Another interaction between Mr. Snelgrave and Bunce highlighting their forbidden romance is when Mr. Snelgrave asks Bunce to wear his shoes and use his cane to walk around, again trying to display the differences between the two men and their social class. Mr. Snelgrave insists that Bunce put his shoes on leaving him barefooted and prancing around the stage. After a sudden argument between the two, Mr. Snelgrave sits down and says this memorable line, leaving Bunce to take off the shoes and put them back onto Mr. Snelgrave’s feet. All wonderfully hilarious, and this line was referenced in the future as a recurring joke.
- The Orange Scene
We won’t get into the nitty-gritty details of it all, but just imagine Bunce “call me by your name-ing” an orange to teach Mr. Snelgrave what to do when he has…urges. We are here for this content!
- The capture of Mr. Snelgrave
In the moment we had been waiting for, at this point, an act and a half (over an hour), Darcy Snelgrave, Morse, and Bunce, all come together to sinisterly tie up Mr. Snelgrave with rope, a climactic moment which marked the beginning of a new sense of agency for the characters. Abigail Duclos as Darcy did a fantastic job portraying the sentiment of built-up spousal resentment and the ultimate release of getting to punish her husband in a moment of ultimate girlbossery.
- Morse and Her ‘key-hole schooling’
An audience favorite because of her lovable charm and mischievous nature, Morse had our jaws on the floor when she, a 12-year-old character, walked Bunce and Darcy Snelgrave through a thoroughly intimate exercise in what we will only refer to here as a consensual adult activity all while Mr. Snelgrave was blindfolded and tied to a chair in the same room. Explaining how she, a mere tot, knew such lude information, she said, very nonchalantly, that she had been schooled through keyholes. Needless to say, we understood and appreciated this reference, and actress Kiana Mottahedan perfectly embodied the proud sexual knowledge of a tween.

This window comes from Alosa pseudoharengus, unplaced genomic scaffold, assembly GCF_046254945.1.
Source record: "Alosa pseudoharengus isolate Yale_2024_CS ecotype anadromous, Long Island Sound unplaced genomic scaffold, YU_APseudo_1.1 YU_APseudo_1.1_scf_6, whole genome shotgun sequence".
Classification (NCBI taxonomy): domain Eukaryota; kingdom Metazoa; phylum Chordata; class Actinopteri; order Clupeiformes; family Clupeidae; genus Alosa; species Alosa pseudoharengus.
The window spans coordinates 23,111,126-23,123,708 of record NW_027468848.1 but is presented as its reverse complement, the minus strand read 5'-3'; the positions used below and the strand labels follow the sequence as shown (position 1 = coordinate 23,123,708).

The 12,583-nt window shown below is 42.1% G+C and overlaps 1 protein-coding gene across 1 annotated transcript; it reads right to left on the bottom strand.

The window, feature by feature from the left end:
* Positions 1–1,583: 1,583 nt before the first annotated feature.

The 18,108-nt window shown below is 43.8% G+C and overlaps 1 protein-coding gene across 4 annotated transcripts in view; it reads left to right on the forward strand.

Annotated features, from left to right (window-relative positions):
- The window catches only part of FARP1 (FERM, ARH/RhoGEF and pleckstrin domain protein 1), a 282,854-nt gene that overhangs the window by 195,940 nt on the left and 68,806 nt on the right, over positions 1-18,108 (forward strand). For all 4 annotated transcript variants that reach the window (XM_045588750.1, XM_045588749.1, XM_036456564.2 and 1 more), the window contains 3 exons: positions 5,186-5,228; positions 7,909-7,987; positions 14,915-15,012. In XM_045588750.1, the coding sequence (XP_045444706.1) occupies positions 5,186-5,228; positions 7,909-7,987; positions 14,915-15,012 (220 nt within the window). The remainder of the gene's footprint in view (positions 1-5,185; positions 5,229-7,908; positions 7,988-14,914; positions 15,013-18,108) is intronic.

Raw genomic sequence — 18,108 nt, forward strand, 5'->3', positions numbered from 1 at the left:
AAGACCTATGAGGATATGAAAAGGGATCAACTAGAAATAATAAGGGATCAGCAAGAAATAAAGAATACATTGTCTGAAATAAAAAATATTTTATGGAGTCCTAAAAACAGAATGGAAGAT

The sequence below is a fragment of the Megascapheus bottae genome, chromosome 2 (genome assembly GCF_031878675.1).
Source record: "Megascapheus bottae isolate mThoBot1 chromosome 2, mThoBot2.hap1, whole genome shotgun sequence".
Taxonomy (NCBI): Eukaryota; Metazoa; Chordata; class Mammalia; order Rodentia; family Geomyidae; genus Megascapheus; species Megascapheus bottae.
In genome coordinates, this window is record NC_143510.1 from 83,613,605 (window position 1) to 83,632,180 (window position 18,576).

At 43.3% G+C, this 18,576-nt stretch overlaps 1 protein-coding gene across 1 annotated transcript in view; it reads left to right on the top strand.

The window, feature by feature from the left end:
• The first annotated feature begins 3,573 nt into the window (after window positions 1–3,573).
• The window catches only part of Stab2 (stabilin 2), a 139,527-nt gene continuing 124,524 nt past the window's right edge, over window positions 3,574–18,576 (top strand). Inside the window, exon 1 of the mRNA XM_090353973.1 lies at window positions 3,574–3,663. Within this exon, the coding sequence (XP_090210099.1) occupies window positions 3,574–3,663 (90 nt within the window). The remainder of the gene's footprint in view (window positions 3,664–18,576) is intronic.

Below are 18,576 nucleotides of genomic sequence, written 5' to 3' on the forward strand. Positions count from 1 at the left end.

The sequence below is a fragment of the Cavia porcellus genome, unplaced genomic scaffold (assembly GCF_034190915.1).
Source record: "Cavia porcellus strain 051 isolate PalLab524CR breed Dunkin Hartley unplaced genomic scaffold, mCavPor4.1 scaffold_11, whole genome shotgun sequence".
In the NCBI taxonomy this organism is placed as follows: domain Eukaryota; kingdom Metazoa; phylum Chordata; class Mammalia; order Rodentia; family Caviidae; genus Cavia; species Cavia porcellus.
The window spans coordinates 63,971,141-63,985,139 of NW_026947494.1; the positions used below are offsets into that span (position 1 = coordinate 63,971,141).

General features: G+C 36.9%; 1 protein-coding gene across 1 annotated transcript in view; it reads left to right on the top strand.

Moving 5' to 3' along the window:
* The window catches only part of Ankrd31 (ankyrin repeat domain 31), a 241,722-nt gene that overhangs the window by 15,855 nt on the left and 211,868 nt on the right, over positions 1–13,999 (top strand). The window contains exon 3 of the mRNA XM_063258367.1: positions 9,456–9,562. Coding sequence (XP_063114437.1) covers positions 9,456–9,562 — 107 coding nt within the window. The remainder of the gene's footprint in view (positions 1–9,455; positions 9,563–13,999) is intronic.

- The Killing of Darcy Snelgrave
This scene was most definitely our favorite, truly showing the talent of all of the actors, but specifically Senior Thesis actor Abigail Duclos. Mrs. Snelgrave bursts in, dying from the plague and covered in tokens. Bunce tries to use a knife to cut them off, but Mrs. Snelgrave decided to end her suffering and asked Bunce to kill her. Bunce said that he couldn’t, so Morse, a girl tragically familiar with death, volunteered. After delivering a heart-shattering speech, she swiftly kills Mrs. Snelgrave, leaving her and her husband dead in the room, waiting for Kabe’s arrival for pickup of the dead bodies. This scene was captivating and tied us to the characters and their backstories while ultimately ripping them out of our grasp.
In a performance filled with sly humor, sexual innuendo, and historical drama, the director and cast did a phenomenal job showcasing the complexities of this play. Each character had us immersed into the depths of the plague, and with the intricate array of costumes and details within the props, this production was a highly enjoyable watch. All taking place in one room with wallpaper covered and sparrows, two chairs, a lamp, and a boarded-up window, the five characters, each had boisterous personalities that filled the room. Every scene was captivating and witty, with us on the edge of our seats to see what would happen next.
Overall, we really enjoyed this show, and would like to offer profuse congratulations to the cast and crew! Everything from the set, to the costumes, to lighting and sound, and of course, the cast, was extremely well done and impressive. Bravo!
Image via Bwog Archives